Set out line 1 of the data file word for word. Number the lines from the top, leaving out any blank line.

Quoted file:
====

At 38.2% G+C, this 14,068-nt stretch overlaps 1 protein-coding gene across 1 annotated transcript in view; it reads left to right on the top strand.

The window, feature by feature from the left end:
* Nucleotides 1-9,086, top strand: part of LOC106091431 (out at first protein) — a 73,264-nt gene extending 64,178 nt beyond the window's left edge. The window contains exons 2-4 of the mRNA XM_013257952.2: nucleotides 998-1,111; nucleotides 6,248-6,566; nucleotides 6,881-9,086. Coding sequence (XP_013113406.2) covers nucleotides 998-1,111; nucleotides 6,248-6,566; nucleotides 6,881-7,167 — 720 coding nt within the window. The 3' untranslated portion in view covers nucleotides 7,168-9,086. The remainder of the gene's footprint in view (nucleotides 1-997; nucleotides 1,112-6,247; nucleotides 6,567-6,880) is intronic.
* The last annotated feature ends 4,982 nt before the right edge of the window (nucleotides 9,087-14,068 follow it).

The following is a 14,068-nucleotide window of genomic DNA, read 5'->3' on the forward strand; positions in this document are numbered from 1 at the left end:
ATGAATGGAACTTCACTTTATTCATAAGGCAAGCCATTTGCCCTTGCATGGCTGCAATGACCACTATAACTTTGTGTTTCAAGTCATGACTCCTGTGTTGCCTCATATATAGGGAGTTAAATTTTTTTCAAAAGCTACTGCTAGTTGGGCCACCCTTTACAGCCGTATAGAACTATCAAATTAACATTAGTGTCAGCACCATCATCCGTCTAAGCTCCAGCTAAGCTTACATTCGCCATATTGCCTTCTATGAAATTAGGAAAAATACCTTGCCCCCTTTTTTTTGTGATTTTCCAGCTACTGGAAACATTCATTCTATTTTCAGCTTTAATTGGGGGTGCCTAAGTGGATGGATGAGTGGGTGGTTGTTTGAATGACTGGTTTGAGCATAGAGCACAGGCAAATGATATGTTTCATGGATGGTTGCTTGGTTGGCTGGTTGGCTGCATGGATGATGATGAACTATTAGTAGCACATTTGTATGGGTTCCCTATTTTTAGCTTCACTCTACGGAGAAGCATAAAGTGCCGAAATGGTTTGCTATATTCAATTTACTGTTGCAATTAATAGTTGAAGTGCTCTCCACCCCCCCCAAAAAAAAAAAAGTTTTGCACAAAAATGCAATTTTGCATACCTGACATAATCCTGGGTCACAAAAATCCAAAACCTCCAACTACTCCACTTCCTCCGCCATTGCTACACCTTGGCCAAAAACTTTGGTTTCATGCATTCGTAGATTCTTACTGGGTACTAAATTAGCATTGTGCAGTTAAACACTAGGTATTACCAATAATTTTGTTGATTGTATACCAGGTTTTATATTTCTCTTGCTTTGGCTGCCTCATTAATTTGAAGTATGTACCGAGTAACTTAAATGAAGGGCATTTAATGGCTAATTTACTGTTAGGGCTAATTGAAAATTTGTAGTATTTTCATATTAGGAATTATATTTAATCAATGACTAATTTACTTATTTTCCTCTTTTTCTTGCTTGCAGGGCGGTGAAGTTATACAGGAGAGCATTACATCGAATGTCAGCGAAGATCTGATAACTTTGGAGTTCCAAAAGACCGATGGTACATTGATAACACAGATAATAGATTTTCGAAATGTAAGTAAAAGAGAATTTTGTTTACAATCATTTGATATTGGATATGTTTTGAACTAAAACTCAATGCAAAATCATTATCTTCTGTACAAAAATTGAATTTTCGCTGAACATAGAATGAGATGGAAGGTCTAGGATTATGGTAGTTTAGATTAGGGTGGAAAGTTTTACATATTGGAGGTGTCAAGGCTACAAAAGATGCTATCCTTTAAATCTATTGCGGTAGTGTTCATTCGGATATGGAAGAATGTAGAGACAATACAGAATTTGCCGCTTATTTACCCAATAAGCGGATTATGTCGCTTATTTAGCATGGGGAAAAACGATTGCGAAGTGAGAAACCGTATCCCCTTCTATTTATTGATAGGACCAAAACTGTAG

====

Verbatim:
At 38.2% G+C, this 14,068-nt stretch overlaps 1 protein-coding gene across 1 annotated transcript in view; it reads left to right on the top strand.